Comics Education in Conversation: Kinko Ito

By Kaitlyn Spotts | October 22 2021 | GeneralGraphic Novels

Kinko Ito received her Ph.D. in Sociology from The Ohio State University. She is Professor of Sociology at University of Arkansas at Little Rock where she teaches Introduction to Sociology, Classical Sociological Theory, Organizations, and Japanese Culture and Society. She published numerous articles and book chapters on manga (Japanese comics), anime (animation), and the Ainu (the indigenous people of Japan) in such journals as Japan Studies Review, Journal of Popular Culture, International Journal of Comic Art, and Gurōbaru Kyōiku (Global Education). She published A Sociology of Japanese Ladies’ Comics: Images of Life, Loves, and Sexual Fantasies of Adult Japanese Women (The Edwin Mellen Press) in 2011. Her documentary films “Have You Heard about the Ainu? Elders of Japan’s Indigenous People Speak” (2016) and “Have You Heard about the Ainu? Part 2 Toward a Better Understanding and World Peace” (2018) are available on YouTube. She also published two books in Japan and several Kindle books for general audiences about her world travels, family, grievance, and breast cancer with her pen name K.I. Peeler.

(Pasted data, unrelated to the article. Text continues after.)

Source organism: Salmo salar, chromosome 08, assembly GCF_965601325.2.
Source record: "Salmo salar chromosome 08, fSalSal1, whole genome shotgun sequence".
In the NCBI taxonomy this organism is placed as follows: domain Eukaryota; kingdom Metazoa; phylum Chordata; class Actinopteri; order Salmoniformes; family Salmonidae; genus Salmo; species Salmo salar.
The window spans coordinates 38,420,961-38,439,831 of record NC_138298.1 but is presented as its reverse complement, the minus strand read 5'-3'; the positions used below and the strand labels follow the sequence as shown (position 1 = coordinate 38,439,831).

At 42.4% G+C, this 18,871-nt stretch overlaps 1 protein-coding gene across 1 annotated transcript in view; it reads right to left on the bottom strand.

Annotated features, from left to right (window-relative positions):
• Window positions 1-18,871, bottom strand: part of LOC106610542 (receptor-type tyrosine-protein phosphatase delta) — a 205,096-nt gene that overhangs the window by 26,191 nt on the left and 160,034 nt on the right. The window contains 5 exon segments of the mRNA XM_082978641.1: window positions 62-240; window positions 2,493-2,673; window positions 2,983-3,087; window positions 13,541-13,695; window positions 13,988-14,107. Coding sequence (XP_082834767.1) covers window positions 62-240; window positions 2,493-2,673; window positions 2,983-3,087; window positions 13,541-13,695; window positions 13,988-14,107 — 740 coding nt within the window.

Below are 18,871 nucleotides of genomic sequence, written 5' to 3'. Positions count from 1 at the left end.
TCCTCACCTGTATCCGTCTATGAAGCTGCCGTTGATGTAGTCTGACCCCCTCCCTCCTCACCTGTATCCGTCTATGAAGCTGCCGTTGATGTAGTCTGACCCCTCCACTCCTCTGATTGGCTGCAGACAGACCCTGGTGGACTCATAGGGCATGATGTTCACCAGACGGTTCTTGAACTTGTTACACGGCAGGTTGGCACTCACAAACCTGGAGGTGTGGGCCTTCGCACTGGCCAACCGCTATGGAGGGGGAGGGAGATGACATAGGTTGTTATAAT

How did you get started reading comics?

I was born and raised in central Japan where manga (Japanese comics) are the major and legitimate form of popular culture and entertainment along with film, theater, music, and sports. Manga as visual texts have a very long history, and they are actually a national obsession. I started reading comics when I was in the first grade.